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Arts and Culture

Q&A with Undefeated director Dan Lindsay, Pt. 1

Picture courtesy The Weinstein Company

MU grad Dan Lindsay’s Oscar nominated film, “Undefeated,” chronicles the players and coaches of an underdog high school football team in North Memphis. The documentary will open and close the True/False Film Fest next weekend. Lindsay spoke with KBIA’s Nick Gass about making the film and the chance encounter that propelled him into directing.

I read that what your first documentary  about 9/11?

So how did you transition from graduating? How did you make those connections?
I went to Kinko’s to copy my resumé, and then the rest is history. I’m joking, but it’s also kind of the truth. First of all, the summer in between my junior and senior year, I went to USC’s film program. I kind of did that just to make sure that this was what I wanted to do, and then moved out to L.A. right after college.

And then went, literally was copying my resumé at Kinko’s and met this guy there who had grown up in L.A. and his family had a lot of contacts in the business. And he took a copy of my resumé and kind of started passing it around, was able to introduce me to some people and then 9/11 happened. And this guy was a journalist himself. He had written for the Chicago Sun-Times for a long time and a bunch of other publications. And he called me on September 11th, and he was like, “I know you have a camera. What do you think about driving from L.A. to New York and interviewing people along the way to get their reactions to what has happened?” And that kind of was the first of this hour-long television thing that we did that was on the Discovery Times network.

I listened to an interview where you or one of your producers mentioned that you got some of your best sound just sort of by sitting back and just observing, but were there times when you interviewed the people, certain things you did that got better tape?
Umm... no. I mean, literally, I mean our interviews, I mean they are in the film, but there’s not a lot of them in the film. A lot of our interviews were more gathering information. You know, as we’d sit down with a player, for instance, I mean, one of the players on the team, Chavis, had some kind of serious anger issues and behavioral problems and it took us a long time to warm up to him. So we went and did a three-and-a-half-hour interview with him at his house one day, but not one bit of that interview is used in the film.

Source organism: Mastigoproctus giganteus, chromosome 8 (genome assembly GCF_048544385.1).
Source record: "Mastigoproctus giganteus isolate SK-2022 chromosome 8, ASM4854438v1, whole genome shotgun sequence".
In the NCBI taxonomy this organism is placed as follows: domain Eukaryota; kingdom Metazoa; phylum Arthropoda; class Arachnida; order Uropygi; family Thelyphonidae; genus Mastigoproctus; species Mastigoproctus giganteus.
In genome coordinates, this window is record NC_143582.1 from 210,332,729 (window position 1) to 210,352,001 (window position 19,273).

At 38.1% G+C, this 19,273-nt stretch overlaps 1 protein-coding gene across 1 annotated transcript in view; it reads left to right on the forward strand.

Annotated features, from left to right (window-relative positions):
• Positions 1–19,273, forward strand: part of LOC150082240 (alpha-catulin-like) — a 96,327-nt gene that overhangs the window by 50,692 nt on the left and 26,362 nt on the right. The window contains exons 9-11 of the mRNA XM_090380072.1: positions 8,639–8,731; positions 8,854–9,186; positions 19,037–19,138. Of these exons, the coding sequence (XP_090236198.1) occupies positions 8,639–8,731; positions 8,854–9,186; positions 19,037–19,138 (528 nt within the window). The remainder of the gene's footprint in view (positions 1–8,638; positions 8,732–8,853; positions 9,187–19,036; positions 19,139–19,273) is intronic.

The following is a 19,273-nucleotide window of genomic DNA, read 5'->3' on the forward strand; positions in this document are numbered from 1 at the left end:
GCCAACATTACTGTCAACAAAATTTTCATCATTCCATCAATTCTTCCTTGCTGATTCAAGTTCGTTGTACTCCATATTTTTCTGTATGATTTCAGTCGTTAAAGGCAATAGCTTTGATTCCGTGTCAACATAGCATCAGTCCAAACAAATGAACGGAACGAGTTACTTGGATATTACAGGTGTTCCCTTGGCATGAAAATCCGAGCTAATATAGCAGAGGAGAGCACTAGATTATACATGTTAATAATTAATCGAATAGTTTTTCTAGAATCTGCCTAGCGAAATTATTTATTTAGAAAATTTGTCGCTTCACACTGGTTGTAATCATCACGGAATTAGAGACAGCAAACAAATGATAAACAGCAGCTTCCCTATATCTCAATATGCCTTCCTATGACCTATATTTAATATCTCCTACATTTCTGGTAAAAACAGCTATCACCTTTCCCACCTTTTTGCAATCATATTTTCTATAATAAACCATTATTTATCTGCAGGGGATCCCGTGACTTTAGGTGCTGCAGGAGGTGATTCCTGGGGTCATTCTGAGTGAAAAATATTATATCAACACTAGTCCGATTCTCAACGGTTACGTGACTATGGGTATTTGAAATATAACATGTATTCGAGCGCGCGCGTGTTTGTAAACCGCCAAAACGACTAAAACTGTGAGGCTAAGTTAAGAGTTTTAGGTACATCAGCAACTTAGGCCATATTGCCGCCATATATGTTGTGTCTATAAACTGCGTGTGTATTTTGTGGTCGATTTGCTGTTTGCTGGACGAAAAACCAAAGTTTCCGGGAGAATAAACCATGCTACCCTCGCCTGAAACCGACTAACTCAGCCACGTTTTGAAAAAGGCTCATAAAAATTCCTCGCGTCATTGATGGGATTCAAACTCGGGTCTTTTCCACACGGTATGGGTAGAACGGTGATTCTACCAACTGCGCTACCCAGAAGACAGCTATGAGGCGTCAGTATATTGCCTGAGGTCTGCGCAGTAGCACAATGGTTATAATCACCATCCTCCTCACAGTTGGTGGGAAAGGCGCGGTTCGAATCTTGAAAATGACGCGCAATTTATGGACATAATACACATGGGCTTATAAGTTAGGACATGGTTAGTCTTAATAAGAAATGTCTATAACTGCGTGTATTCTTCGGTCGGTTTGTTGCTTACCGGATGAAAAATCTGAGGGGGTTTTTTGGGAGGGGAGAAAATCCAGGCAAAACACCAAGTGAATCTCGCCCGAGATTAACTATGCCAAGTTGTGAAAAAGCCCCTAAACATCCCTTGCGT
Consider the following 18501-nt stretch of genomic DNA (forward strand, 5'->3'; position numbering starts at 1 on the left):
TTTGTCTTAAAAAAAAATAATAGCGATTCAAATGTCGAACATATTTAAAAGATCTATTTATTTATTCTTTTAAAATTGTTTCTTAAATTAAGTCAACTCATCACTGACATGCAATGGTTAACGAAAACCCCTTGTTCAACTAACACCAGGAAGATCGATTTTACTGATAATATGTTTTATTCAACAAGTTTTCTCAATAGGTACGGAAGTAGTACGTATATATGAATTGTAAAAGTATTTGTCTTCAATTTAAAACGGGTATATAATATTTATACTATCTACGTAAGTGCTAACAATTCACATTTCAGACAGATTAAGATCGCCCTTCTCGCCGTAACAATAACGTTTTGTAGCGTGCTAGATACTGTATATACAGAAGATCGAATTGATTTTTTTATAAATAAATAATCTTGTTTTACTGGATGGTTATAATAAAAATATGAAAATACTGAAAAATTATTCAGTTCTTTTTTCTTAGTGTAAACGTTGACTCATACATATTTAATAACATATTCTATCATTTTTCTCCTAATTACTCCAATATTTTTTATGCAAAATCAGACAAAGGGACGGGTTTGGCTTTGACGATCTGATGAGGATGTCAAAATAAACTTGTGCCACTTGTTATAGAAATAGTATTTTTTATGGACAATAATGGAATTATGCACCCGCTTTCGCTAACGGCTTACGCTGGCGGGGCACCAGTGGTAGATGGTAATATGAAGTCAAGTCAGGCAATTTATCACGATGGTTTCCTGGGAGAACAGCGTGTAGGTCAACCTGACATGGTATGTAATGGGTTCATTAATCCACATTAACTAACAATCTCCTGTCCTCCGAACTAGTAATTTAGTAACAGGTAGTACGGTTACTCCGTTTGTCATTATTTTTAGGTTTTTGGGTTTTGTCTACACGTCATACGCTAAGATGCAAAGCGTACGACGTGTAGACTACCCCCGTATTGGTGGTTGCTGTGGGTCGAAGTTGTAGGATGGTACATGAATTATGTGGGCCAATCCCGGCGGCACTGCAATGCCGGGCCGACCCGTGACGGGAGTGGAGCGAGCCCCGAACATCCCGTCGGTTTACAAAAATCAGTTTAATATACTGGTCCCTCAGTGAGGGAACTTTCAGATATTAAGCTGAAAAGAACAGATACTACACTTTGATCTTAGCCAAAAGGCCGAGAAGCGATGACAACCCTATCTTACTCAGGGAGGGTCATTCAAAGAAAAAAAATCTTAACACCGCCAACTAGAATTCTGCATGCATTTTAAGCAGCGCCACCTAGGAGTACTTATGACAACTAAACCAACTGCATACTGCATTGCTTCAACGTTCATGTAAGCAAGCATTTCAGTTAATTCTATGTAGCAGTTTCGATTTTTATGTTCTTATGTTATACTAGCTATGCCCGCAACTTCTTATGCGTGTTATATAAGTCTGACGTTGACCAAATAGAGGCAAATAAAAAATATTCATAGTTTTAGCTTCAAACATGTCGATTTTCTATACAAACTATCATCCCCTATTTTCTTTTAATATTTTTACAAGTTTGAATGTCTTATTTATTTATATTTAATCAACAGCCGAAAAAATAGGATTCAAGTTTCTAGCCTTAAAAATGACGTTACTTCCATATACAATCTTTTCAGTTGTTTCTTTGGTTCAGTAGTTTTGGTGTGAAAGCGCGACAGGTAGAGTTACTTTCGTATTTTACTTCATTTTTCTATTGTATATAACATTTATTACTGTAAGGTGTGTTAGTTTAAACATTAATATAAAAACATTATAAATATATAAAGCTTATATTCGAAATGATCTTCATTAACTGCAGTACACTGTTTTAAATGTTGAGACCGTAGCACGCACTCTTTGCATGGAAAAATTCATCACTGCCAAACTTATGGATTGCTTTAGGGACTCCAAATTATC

That was more about sitting down with him and asking him questions and getting to know more about him, and him getting to know us a little bit. So that then he felt more comfortable the next time we were in the locker room or on the field or in the school.

OK. So before you come to Columbia next weekend, you’ll be in L.A. for the Oscars.

So what was that like? Were you expecting a nomination?
Not at all. No. When we made the short list it wasn’t even on my radar. I didn’t even know that the short list came out that day, so me and my directing partner, TJ, were working on something else, and suddenly our phones just started buzzing and ringing, and they’re like, “Congratulations! You made the short list for the Oscars!” And I was like, “That’s incredible!” I’m like, well, that’s, “No way we’re going to get nominated,” and then on the day of the nominations, I was asleep and got a phone call from our publicist and she was kind of screaming into my ear that I was an Oscar-nominated director, which was a total surprise.

I mean, if you’re kind of aware of the film business, Harvey Weinstein, who owns the company that’s distributing our film, has a pretty good track record of success. But he’s never had a documentary, and the documentary nominations are a different beast altogether. So, you know, it was a surprise for everybody, but a very, very welcome surprise.

You can hear more of Nick’s interview with Oscar nominee Dan Lindsay on March 2.